Read this week – Women Without Mercy
Women without Mercy by Camilla Läckberg
Read this week – Murder and Medling
Murder and Medling by Ovidia Yu
Read this week – Silverview
Silverview by John Le Carré
I’ve read just about all John Le Carré’s books and liked them too. Most of them start a bit slow until the story catches a thread at a time and gets going. This one, his final book, started rather slow too. A small-town bookshop owner meets a slightly over-inebriated gentleman who claims to have known his father. A woman with a baby delivers a letter to a London house. She’s been told to wait for a response. These two incidents then start a whole process of actions in typical Carré manner, to find out if there’s been a leak in security and if so, who the culprit is. The book was completed by Le Carré’s son after the author’s death.
My review ⭐⭐⭐⭐
The story is low key, nothing much really happens. Most of it is told as memories by multiple people to explain the behaviour and motivations of different people in the past. How spies get to be spies and how they stop, or can a spy actually stop being a spy? And typically to Carré, everybody has their reasons for doing things, staying in the shadows. The book is short, only 200 pages. I liked it.
Read this week – Riccardino and The Cook of the Halcyon
Review of the last Montalbano books, The Cook of the Halcyon and Riccardino
Admission, I’ve read all Montalbano books by Andrea Camilleri. And watched the TV-series. Most of the books have been excellent and the TV series has made them alive. Those of you who haven’t read them/watched them yet, you really should.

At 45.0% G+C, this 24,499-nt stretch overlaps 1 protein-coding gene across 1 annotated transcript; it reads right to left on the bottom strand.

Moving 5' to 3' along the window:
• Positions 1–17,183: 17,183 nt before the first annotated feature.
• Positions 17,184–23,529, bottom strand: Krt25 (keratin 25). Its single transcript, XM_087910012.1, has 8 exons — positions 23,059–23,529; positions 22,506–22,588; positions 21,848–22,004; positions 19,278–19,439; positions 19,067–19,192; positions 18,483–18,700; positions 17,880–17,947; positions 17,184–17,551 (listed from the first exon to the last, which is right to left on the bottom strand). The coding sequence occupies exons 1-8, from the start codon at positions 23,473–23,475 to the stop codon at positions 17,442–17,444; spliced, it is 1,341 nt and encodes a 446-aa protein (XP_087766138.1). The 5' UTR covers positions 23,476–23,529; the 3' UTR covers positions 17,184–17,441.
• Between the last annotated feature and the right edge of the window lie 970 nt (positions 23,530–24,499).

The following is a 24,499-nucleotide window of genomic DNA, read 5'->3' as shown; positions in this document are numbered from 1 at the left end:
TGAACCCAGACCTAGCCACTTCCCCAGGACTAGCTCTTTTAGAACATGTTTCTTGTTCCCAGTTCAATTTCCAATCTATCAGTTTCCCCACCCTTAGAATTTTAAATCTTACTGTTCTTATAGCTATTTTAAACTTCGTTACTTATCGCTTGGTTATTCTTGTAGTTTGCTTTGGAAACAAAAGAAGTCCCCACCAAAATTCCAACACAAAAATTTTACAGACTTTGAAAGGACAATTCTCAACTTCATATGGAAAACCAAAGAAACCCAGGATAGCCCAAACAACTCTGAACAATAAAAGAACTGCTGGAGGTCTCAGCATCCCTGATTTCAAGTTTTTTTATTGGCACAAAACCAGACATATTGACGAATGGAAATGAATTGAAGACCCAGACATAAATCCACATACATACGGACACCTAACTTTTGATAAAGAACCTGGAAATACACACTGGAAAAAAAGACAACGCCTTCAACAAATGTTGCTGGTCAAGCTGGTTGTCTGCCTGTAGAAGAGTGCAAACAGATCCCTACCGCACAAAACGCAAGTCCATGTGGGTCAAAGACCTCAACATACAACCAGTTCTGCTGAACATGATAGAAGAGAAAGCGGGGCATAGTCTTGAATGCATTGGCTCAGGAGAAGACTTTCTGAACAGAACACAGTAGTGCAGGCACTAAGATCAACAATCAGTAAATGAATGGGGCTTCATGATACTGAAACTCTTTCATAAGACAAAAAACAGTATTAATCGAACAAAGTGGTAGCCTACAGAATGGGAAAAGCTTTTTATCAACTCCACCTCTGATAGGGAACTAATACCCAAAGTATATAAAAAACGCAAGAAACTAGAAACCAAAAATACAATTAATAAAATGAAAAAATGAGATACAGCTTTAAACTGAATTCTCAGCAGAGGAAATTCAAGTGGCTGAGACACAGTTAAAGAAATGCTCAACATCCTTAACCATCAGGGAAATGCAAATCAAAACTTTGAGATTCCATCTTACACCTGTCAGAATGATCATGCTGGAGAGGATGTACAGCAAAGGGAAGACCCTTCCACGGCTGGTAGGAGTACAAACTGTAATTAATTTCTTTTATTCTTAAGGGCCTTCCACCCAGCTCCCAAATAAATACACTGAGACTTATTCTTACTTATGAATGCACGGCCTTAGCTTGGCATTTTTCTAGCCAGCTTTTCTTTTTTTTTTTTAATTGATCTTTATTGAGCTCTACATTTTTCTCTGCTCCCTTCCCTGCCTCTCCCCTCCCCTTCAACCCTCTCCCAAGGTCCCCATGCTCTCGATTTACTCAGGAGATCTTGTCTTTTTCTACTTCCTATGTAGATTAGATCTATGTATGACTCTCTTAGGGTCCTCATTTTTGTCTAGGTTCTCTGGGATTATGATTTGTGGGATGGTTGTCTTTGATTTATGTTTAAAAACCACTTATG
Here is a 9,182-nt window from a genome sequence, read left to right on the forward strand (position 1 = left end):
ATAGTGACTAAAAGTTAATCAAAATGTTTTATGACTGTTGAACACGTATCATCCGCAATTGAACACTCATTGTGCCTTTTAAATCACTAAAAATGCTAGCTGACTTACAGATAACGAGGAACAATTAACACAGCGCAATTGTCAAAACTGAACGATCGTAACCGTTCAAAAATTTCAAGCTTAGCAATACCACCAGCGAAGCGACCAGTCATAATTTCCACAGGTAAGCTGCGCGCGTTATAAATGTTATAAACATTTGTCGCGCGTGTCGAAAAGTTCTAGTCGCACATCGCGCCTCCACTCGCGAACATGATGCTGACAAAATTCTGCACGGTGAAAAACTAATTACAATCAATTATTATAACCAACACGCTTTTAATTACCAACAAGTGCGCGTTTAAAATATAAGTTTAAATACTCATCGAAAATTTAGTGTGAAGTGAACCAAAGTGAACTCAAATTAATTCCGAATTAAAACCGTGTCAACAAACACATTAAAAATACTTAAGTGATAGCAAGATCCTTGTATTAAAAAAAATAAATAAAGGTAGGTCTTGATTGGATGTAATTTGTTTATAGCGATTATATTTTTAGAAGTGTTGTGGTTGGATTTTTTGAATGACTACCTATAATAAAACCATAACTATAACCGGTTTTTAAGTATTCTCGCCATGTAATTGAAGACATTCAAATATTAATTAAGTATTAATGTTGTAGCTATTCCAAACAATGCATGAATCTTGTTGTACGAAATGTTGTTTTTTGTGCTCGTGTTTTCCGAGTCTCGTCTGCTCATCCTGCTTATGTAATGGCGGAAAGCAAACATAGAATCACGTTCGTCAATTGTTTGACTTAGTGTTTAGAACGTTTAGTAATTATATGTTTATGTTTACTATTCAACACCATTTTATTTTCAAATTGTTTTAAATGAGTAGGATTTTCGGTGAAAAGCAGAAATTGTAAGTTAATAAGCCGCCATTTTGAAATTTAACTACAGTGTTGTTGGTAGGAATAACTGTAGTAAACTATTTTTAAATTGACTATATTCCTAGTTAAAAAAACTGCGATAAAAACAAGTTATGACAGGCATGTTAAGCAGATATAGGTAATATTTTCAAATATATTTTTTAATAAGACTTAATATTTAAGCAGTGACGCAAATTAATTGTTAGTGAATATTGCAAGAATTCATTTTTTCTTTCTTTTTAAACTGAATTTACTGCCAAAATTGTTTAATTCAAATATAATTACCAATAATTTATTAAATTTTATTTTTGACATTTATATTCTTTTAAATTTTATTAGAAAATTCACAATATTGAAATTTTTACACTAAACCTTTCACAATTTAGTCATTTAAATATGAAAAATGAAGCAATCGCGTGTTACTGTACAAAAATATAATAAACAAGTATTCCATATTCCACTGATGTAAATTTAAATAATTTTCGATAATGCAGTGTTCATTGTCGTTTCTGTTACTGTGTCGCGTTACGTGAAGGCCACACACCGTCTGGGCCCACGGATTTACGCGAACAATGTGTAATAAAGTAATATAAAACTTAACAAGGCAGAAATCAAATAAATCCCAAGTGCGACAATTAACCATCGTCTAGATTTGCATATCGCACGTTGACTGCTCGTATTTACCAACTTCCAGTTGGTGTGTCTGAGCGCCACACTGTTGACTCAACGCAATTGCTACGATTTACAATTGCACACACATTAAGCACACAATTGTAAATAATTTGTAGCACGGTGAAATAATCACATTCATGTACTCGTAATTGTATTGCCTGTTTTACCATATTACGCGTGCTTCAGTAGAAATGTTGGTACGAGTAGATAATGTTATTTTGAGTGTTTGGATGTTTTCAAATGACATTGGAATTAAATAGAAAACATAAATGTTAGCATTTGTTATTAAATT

The two last books are a bit different. The Cook of the Halcyon was apparently written for TV and then it became a book instead. Riccardino was written already 2004, as Mr. Camilleri wanted the series to end his way. When he lived longer than he expected to, he updated it later.
The Cook of the Halcyon by Andrea Camilleri
This is the next to last book, #27. The title is a bit odd. Halcyon is actually a huge yacht, a pleasure boat, Montalbano sees in the harbor, and he gets interested in it as they are loading an awful lot of pricy food on it, good wines and other drinks too. Then he sees a beautiful woman, who he had seen earlier boarding the boat and plot thickens. Throw in a murder or two, an American and even FBI in need of help, and things get complicated, very fast.
My review: ⭐⭐⭐
This wasn’t the best of the Montalbano books, I’m sad to say. It’s rather different. As mentioned, it was originally written for TV. It’s still pretty good, plenty of murders and action and the ending was a surprise. But it was lacking the usual Montalbano flair of plotting and character, it read a bit more like an action thriller type which would have likely been great on TV but as a book it lacked nuance and sometimes it goes rather over the top.
Riccardino by Andrea Camilleri
This is the last book in Montalbano series, the final episode, #28. It was written well before Andrea Camilleri died. He sent it to his publisher saying to keep it in the drawer and publish it after his death.